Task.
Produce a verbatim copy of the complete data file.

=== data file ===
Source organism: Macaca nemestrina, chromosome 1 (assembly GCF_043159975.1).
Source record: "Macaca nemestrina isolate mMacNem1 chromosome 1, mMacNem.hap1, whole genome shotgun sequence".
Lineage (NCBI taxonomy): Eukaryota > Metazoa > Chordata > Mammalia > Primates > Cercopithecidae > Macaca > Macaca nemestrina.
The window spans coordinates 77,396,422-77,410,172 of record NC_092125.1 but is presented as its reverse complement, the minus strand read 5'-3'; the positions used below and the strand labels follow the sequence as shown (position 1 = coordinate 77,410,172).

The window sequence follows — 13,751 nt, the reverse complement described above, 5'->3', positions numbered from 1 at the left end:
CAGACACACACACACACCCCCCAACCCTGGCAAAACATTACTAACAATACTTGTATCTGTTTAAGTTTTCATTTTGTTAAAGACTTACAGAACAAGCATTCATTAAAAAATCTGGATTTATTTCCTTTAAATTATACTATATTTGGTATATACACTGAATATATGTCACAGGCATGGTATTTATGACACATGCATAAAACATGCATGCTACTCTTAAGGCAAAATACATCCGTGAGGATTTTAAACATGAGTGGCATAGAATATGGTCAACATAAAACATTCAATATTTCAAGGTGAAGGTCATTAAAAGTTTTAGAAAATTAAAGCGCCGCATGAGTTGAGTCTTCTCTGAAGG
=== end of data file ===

Source organism: Macaca nemestrina, chromosome 1 (assembly GCF_043159975.1).
Source record: "Macaca nemestrina isolate mMacNem1 chromosome 1, mMacNem.hap1, whole genome shotgun sequence".
Lineage (NCBI taxonomy): Eukaryota > Metazoa > Chordata > Mammalia > Primates > Cercopithecidae > Macaca > Macaca nemestrina.
The window spans coordinates 77,396,422-77,410,172 of record NC_092125.1 but is presented as its reverse complement, the minus strand read 5'-3'; the positions used below and the strand labels follow the sequence as shown (position 1 = coordinate 77,410,172).

The window sequence follows — 13,751 nt, the reverse complement described above, 5'->3', positions numbered from 1 at the left end:
CAGACACACACACACACCCCCCAACCCTGGCAAAACATTACTAACAATACTTGTATCTGTTTAAGTTTTCATTTTGTTAAAGACTTACAGAACAAGCATTCATTAAAAAATCTGGATTTATTTCCTTTAAATTATACTATATTTGGTATATACACTGAATATATGTCACAGGCATGGTATTTATGACACATGCATAAAACATGCATGCTACTCTTAAGGCAAAATACATCCGTGAGGATTTTAAACATGAGTGGCATAGAATATGGTCAACATAAAACATTCAATATTTCAAGGTGAAGGTCATTAAAAGTTTTAGAAAATTAAAGCGCCGCATGAGTTGAGTCTTCTCTGAAGG